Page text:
Radio burst from space mystifies astronomers

WASHINGTON Thu Sep 27, 2007 5:51pm EDT

An image released by the National Radio Astronomy Observatory on September 27, 2007 shows the area where a powerful burst of radio waves originated. Astronomers who stumbled upon the powerful burst said on Thursday they had never seen anything like it before, and it could offer a new way to search for colliding stars or dying black holes. REUTERS/Handout

An image released by the National Radio Astronomy Observatory on September 27, 2007 shows the area where a powerful burst of radio waves originated. Astronomers who stumbled upon the powerful burst said on Thursday they had never seen anything like it before, and it could offer a new way to search for colliding stars or dying black holes.

Credit: Reuters/Handout

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WASHINGTON (Reuters) - Astronomers who stumbled upon a powerful burst of radio waves said on Thursday they had never seen anything like it before, and it could offer a new way to search for colliding stars or dying black holes.

They were searching for pulsars -- a type of rotating compacted neutron star that sends out rhythmic pulses of radiation -- when they spotted the giant radio signal.

It was extremely brief but very strong, and appears to have come from about 3 billion light-years away -- a light-year being the distance light travels in a year, or about 6 trillion miles.

"This burst appears to have originated from the distant universe and may have been produced by an exotic event such as the collision of two neutron stars or the death throes of an evaporating black hole," said Duncan Lorimer of West Virginia University and the National Radio Astronomy Observatory.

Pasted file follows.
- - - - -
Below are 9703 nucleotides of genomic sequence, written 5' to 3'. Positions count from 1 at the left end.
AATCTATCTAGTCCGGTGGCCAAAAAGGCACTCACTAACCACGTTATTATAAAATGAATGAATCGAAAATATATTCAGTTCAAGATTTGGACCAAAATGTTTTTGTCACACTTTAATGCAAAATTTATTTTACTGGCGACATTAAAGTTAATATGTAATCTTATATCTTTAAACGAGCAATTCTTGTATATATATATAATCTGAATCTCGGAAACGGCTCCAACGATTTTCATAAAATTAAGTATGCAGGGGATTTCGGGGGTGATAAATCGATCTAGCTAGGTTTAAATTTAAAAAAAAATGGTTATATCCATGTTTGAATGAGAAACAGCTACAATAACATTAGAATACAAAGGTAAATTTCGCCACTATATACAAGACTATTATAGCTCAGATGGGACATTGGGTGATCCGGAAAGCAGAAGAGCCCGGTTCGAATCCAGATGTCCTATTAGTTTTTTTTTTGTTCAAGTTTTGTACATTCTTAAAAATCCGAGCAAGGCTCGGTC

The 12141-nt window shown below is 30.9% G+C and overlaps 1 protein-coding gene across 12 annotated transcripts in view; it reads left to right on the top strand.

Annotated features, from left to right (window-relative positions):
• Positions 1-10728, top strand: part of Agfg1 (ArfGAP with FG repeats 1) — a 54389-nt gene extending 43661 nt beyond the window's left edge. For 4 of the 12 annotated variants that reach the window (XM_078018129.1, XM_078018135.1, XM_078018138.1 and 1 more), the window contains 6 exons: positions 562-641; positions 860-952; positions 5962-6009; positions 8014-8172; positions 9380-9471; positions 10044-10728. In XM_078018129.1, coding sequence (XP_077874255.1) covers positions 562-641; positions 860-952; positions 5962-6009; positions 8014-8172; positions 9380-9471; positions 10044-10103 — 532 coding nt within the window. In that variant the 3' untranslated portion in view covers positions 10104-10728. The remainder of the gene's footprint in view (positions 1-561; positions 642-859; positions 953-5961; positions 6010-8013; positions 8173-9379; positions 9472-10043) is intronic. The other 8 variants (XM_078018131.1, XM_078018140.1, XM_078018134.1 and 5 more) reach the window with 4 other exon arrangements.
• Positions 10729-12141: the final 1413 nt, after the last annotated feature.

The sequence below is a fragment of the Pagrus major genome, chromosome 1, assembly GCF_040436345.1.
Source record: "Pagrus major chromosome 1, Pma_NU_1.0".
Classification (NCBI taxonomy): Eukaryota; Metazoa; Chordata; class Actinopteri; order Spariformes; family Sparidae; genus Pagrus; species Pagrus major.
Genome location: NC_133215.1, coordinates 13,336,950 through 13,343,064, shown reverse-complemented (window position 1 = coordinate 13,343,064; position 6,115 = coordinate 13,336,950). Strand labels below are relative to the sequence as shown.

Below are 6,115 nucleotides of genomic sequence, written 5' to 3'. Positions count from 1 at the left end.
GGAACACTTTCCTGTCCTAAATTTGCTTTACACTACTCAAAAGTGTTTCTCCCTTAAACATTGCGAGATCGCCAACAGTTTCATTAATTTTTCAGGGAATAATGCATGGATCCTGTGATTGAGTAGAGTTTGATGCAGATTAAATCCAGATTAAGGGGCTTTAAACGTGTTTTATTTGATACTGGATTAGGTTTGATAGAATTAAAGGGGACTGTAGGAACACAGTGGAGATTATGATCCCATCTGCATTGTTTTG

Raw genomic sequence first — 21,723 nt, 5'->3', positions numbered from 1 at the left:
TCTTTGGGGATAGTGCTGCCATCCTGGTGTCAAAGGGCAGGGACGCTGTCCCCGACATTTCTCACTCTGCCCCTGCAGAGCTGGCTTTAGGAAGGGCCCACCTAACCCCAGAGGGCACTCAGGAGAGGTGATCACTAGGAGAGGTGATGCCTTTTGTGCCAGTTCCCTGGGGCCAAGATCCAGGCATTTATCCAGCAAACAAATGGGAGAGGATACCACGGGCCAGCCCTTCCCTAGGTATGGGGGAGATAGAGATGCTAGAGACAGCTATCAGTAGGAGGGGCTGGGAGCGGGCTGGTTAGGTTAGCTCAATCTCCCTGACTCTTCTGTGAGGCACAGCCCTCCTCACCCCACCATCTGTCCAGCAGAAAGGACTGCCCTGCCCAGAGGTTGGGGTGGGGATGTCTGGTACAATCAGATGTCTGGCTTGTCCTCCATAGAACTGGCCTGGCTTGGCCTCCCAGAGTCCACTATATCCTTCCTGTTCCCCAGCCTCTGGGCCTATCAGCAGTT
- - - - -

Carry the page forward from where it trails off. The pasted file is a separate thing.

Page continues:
Writing in the journal Science, Lorimer and colleagues said they were looking at old scans done by the Parkes radio telescope in Australia when they spotted the burst.

The burst appears to have lasted 5 milliseconds and may be the radio fingerprint of a single event such as a supernova or the collision of black holes, the astronomers said.

"This burst represents an entirely new astronomical phenomenon," Matthew Bailes of Swinburne University in Australia said in a statement.

Maura McLaughlin of West Virginia University said the event is probably not rare.

"We think there are probably many of these bursts every day that we are just not detecting because we don't have the right kind of surveys of the sky looking for them," McLaughlin said in a telephone interview.

While satellites are detecting x-ray and gamma-ray bursts with regular surveys of large portions of the sky, radiotelescopes generally focus on a very narrow field, she said.

"We are really not sure (what it is)," McLaughlin said.

"We think it has got to be some sort of catastrophic event happening in another galaxy -- like two stars colliding and merging or maybe a black hole. Something kind of exotic," she said.

It is, however, unlikely to be the extraterrestrial equivalent of "I Love Lucy" or other radio or television broadcast.

"It's much too bright. There is no way any civilization that we could possibly think of could create a thing so incredibly powerful," she said.

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